The Forum of Augustus was planned as part of a wide reorganisation of the area between the central Forum, the Forum of Caesar and the Basilica Emilia. Its proximity to the Subura (Current Monti Quarter) was conditioned by the capabilities of the existing sewer system found there. The Forum of Augustus originally covered some 8,000 square metres and was built next to Caesar’s Forum. Later, it would be bordered on the left side by Trajan’s Forum and on the right by Nerva’s Forum to create the complex known today as the Imperial Fora. The temple was finally inaugurated (although still not quite finished) in 2 BCE and it came to function as the focal point of Roman military strategy. The “E” shaped central space was dominated by a temple, which was very imposing especially when compared to the frontal square and two narrow side corridors. To make space for the Hall of the Colossus at the end of the northern walkway the building (today known as the House of the Knights of Rhodes) was “cut”.
Recent excavations at the Forum of Trajan have revealed the existence of a third exedra, which was removed to make way for a building of the same period. Therefore, the existence of a fourth exedra has been assumed. Perhaps, it was subsequently eliminated to make way for the Forum of Nerva. The numerous historical sources that document these spaces have different theories as to their function. The forum is made of ashlar blocks of peperino tufa with Carrara marble. Its construction also includes colonnades made of giallo antico, from Numidia, with the second storey of colonnades made from africano and pavonazzetto. Interestingly these materials are from all over the Empire, but the enclosing walls were made of local Roman stone. The Forum was filled with a rich variety of different statues. Most notable were the statues of Augustus in full military outfit in the center of the Forum, and of Mars and Venus in the Temple. In total, there were 108 portrait statues with inscriptions of each individual’s achievements, providing an important idea of how Augustus viewed his role within Roman history.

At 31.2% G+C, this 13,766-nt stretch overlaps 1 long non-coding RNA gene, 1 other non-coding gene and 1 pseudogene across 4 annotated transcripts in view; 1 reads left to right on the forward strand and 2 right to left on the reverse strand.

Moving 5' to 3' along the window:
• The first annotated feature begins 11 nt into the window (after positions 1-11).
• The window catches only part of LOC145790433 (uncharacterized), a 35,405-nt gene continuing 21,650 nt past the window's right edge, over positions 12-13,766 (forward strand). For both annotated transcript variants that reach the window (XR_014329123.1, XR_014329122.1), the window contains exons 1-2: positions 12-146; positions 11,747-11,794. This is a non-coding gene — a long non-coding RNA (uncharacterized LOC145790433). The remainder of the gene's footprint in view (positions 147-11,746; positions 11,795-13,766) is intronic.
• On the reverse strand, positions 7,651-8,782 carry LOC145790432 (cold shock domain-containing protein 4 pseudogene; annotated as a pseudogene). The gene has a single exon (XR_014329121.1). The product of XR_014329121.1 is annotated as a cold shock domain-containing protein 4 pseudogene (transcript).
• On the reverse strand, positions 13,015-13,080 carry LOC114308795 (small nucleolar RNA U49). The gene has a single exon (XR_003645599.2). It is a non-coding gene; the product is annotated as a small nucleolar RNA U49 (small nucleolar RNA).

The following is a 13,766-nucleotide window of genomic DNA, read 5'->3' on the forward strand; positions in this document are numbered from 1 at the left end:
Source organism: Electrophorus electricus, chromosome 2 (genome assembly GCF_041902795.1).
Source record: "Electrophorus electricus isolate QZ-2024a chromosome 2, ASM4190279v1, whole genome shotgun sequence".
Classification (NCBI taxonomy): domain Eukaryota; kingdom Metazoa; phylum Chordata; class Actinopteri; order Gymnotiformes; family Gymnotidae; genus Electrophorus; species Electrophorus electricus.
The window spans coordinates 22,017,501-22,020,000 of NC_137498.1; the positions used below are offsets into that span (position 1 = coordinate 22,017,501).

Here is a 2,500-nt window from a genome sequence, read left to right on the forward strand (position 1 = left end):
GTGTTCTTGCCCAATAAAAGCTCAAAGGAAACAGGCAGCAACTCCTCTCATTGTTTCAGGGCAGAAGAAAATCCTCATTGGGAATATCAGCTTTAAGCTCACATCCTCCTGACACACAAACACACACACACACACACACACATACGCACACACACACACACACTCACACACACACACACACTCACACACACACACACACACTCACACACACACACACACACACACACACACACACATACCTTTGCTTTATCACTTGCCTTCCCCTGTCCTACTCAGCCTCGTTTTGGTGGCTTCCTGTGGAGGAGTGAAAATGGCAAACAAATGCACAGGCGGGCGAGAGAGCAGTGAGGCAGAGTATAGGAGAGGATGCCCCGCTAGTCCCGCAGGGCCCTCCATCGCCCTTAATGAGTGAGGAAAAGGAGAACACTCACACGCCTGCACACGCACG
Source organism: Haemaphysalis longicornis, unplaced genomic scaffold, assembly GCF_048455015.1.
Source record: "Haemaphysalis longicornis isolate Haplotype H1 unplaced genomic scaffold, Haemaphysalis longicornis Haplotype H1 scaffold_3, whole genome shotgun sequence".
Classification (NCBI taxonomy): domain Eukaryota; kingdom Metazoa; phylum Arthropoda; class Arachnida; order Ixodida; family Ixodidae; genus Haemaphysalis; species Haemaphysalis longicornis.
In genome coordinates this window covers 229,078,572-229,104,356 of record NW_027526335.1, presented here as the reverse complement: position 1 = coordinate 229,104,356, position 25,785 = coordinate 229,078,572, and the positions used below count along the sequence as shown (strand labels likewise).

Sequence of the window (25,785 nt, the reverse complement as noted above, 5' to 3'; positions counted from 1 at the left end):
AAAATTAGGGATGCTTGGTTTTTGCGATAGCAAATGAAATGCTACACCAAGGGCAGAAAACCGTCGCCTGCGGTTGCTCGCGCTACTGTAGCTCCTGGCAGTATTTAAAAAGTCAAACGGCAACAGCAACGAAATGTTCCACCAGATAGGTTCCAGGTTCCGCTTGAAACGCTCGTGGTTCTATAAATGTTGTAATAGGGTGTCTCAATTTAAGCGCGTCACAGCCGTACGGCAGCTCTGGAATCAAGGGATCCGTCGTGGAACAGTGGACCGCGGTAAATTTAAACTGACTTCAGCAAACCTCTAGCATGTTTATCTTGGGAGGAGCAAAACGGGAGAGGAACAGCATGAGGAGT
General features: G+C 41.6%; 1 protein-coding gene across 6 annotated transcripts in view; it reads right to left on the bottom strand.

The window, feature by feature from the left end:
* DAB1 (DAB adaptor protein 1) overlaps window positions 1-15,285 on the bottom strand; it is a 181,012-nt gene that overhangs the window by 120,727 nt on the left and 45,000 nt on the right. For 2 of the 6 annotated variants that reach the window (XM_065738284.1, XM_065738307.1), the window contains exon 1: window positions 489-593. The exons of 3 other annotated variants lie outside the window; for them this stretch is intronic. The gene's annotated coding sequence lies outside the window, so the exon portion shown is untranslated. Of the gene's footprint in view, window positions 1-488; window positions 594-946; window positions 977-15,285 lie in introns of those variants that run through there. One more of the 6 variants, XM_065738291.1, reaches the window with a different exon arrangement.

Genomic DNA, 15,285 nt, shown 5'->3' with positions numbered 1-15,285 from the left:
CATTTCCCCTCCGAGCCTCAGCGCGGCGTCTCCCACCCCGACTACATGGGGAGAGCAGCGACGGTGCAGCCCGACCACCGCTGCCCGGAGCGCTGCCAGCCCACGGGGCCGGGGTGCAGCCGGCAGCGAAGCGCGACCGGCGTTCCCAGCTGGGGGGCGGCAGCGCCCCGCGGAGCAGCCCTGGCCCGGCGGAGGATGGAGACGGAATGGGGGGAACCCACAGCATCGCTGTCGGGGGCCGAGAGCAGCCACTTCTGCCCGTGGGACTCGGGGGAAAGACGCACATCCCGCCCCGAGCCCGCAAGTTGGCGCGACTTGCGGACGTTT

The Temple of Mars Ultor
The exterior of the temple was constructed using the Italian white Luna marble from Cararra. The centre-piece of the whole temple was a huge marble statue of Mars who resided in the apse of the cella ahead of five Egyptian alabaster covered steps and surrounded by the legionary standards which the Parthians had taken but which, following Roman victory, were recaptured and restored to Rome. The torso of this statue may well be the one now in the Capitoline Museums of Rome with the head, arms and legs having been restored.
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